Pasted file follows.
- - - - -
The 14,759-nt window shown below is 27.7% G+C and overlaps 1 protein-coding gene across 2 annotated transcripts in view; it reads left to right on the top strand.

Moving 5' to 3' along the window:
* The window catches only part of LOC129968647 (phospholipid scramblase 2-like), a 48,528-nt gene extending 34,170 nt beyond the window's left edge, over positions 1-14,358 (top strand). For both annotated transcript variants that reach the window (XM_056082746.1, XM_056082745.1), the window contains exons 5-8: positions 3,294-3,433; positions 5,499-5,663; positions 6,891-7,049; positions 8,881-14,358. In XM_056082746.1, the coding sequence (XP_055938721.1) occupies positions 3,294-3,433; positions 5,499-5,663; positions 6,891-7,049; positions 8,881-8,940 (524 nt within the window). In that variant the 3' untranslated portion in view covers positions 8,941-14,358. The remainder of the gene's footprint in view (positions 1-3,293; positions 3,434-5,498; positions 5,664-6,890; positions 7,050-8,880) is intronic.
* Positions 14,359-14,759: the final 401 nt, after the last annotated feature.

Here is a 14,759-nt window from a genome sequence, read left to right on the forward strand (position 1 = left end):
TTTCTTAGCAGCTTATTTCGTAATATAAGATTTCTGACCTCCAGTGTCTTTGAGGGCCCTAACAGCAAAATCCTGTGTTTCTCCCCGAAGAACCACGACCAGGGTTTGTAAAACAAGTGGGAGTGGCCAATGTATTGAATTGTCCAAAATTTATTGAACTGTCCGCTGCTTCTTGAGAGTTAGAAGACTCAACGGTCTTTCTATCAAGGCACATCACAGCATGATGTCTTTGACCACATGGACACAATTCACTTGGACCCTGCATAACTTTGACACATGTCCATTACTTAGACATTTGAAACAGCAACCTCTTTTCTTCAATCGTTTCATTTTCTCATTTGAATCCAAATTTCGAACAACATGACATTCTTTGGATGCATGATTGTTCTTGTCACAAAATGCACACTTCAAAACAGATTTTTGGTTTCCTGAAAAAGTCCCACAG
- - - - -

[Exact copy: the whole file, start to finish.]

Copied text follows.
The 14,759-nt window shown below is 27.7% G+C and overlaps 1 protein-coding gene across 2 annotated transcripts in view; it reads left to right on the top strand.

Moving 5' to 3' along the window:
* The window catches only part of LOC129968647 (phospholipid scramblase 2-like), a 48,528-nt gene extending 34,170 nt beyond the window's left edge, over positions 1-14,358 (top strand). For both annotated transcript variants that reach the window (XM_056082746.1, XM_056082745.1), the window contains exons 5-8: positions 3,294-3,433; positions 5,499-5,663; positions 6,891-7,049; positions 8,881-14,358. In XM_056082746.1, the coding sequence (XP_055938721.1) occupies positions 3,294-3,433; positions 5,499-5,663; positions 6,891-7,049; positions 8,881-8,940 (524 nt within the window). In that variant the 3' untranslated portion in view covers positions 8,941-14,358. The remainder of the gene's footprint in view (positions 1-3,293; positions 3,434-5,498; positions 5,664-6,890; positions 7,050-8,880) is intronic.
* Positions 14,359-14,759: the final 401 nt, after the last annotated feature.

Here is a 14,759-nt window from a genome sequence, read left to right on the forward strand (position 1 = left end):
TTTCTTAGCAGCTTATTTCGTAATATAAGATTTCTGACCTCCAGTGTCTTTGAGGGCCCTAACAGCAAAATCCTGTGTTTCTCCCCGAAGAACCACGACCAGGGTTTGTAAAACAAGTGGGAGTGGCCAATGTATTGAATTGTCCAAAATTTATTGAACTGTCCGCTGCTTCTTGAGAGTTAGAAGACTCAACGGTCTTTCTATCAAGGCACATCACAGCATGATGTCTTTGACCACATGGACACAATTCACTTGGACCCTGCATAACTTTGACACATGTCCATTACTTAGACATTTGAAACAGCAACCTCTTTTCTTCAATCGTTTCATTTTCTCATTTGAATCCAAATTTCGAACAACATGACATTCTTTGGATGCATGATTGTTCTTGTCACAAAATGCACACTTCAAAACAGATTTTTGGTTTCCTGAAAAAGTCCCACAG